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The Nature of True Sorrow

            The nature of true sorrow may be discerned in the qualities and properties of it: as,

            True Sorrow Causes One to Seek for Help

            It is that makes men look about them, it makes them to seek for help as those that were pricked in their hearts, they said, men and brethren what shall we do to be saved; as it was with those lepers that lay at the of Samaria (2 Kings 7:3), when there was famine within and food without, but in the camp of the enemies, these men are now in a sad condition, if they stay there or turn into the city to die of the famine.  If they betake themselves into the camp of the enemy, it may be they may live, it may be not; yet in a case of this nature, there is more wisdom to cast themselves upon a way wherein there is most hopes, and so they saved their lives by it, and are the messengers of good news to all the city.

            It is just thus with a broken heart and a sorrowful spirit sometimes.  If I turn back to my former condition, then I shall but add sin unto sin. If I stay here, and remain in that condition, then shall I certainly perish and therefore though as yet I know not whether God will have mercy to me, and hold out his golden scepter unto such a vile sinner as I am, yet will I go venture myself and if I perish I perish; believe it, if you seek thus you shall find; if you knock thus it shall be opened unto you; for if there be any hope in a merciless enemy, there is more hope in a merciful God: on the other side security is a certain sign of impenitency and of an unmortified nature; men are never nearer danger than when they are most secure; while they cry peace, and are settled on their lees[1], dreading of no danger, then comes it upon them: but now that which makes a man mourn for sin puts him upon use of all good means to destroy this enemy and to favor no sin, though it be never so dear unto us, that we may follow the counsel fell of our Savior; that if our right hand due offend us we must cut it off and cast it from us; yea, and we must spare nothing that we may spare our souls.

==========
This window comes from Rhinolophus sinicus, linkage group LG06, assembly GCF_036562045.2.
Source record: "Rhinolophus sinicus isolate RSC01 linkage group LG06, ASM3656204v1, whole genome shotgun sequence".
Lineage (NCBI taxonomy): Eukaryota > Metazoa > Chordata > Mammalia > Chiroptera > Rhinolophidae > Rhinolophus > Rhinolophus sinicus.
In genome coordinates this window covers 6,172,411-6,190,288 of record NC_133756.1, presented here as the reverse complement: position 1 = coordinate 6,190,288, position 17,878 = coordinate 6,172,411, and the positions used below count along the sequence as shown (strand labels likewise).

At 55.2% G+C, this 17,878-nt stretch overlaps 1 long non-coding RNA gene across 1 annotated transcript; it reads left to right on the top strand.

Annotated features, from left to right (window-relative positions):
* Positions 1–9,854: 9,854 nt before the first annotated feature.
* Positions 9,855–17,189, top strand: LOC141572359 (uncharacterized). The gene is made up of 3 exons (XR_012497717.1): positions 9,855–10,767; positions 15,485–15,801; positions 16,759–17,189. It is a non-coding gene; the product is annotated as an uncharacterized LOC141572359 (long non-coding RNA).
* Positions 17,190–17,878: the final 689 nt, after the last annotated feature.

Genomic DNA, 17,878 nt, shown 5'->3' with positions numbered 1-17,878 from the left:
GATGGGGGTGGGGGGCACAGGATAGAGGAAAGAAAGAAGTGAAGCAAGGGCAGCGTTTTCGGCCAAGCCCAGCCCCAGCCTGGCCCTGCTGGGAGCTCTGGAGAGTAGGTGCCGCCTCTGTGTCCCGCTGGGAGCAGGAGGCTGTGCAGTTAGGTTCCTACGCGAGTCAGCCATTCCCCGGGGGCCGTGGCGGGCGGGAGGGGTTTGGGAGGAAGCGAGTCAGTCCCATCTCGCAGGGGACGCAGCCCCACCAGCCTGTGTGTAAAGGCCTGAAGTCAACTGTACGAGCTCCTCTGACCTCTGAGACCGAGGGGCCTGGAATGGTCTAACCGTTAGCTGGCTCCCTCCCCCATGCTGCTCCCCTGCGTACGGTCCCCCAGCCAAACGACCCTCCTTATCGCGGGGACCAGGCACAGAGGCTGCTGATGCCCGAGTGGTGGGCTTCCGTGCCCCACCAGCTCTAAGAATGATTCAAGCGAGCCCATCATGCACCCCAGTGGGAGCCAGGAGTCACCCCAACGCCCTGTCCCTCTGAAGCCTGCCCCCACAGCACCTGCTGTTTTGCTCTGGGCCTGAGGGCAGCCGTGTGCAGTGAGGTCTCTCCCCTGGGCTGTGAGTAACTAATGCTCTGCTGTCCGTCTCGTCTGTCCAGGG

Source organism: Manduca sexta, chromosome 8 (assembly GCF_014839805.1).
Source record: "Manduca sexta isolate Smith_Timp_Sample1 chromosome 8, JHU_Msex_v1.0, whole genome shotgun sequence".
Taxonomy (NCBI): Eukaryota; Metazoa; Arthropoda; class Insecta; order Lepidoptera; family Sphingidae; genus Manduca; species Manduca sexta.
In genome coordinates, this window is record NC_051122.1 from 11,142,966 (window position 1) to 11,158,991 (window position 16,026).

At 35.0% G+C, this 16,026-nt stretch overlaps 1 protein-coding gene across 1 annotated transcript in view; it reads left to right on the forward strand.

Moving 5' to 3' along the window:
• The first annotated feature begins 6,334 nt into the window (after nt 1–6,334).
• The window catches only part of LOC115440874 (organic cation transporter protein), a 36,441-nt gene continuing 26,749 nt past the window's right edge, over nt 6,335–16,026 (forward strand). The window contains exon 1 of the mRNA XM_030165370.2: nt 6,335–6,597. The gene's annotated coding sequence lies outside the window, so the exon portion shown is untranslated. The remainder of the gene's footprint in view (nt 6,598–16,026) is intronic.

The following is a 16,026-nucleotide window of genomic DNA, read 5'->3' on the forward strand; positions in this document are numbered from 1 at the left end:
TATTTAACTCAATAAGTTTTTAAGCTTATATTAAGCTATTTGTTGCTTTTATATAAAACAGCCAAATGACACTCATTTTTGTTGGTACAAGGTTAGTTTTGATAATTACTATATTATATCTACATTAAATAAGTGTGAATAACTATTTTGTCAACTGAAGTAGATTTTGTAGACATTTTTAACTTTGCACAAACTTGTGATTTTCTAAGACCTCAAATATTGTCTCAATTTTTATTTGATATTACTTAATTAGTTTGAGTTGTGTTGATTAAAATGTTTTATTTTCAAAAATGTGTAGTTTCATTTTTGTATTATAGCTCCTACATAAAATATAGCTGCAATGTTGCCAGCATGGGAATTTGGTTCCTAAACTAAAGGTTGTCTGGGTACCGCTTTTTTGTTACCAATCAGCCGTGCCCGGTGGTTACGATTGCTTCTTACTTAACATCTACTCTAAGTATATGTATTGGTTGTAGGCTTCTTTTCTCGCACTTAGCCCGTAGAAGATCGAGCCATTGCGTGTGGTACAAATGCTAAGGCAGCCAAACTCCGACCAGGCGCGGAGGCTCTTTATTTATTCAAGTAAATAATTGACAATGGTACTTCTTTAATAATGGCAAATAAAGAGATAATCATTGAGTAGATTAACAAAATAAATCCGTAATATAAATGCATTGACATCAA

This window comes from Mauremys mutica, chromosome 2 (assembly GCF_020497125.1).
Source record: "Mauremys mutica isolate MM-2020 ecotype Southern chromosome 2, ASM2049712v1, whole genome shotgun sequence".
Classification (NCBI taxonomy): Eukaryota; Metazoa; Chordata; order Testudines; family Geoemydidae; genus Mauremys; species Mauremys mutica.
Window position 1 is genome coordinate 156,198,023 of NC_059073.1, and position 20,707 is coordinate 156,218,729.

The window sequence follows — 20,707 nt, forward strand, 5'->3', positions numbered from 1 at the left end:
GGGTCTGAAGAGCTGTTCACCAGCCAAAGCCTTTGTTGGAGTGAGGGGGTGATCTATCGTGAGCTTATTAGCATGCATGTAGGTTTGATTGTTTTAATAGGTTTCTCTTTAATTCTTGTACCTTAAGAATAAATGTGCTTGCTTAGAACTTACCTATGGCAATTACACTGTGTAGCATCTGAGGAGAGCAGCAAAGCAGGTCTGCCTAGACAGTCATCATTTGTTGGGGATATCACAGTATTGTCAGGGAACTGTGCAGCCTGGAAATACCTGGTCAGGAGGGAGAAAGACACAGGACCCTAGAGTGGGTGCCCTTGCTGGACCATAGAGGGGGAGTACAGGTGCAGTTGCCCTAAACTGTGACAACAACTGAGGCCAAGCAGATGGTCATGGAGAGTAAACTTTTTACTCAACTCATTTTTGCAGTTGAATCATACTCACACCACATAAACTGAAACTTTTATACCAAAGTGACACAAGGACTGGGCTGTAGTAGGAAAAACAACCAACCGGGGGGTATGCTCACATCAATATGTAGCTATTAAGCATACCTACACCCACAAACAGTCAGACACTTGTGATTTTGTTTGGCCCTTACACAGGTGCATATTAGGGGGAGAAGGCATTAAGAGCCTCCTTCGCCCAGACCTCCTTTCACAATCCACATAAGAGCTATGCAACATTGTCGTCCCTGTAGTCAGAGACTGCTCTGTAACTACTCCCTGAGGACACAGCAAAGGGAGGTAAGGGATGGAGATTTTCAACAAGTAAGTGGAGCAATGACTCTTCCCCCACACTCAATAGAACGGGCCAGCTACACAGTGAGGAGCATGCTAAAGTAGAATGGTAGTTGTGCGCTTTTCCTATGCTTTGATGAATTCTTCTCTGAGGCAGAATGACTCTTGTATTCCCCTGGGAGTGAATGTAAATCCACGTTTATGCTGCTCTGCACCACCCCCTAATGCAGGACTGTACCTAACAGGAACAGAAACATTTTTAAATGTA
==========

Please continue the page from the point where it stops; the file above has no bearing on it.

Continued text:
[1]  “Lees:  (Heb. shemarim, from a word meaning to keep or preserve. It was applied to “lees” from the custom of allowing wine to stand on the lees that it might thereby be better preserved (Isa. 25:6). “Men settled on their lees” (Zeph. 1:12) are men “hardened or crusted.” The image is derived from the crust formed at the bottom of wines long left undisturbed (Jer. 48:11). The effect of wealthy undisturbed ease on the ungodly is hardening. They become stupidly secure (comp. Ps. 55:19; Amos 6:1). To drink the lees (Ps. 75:8) denotes severe suffering” (M.G. Easton, Easton’s Bible Dictionary (Oak Harbor, WA: Logos Research Systems, Inc., 1996, c1897).).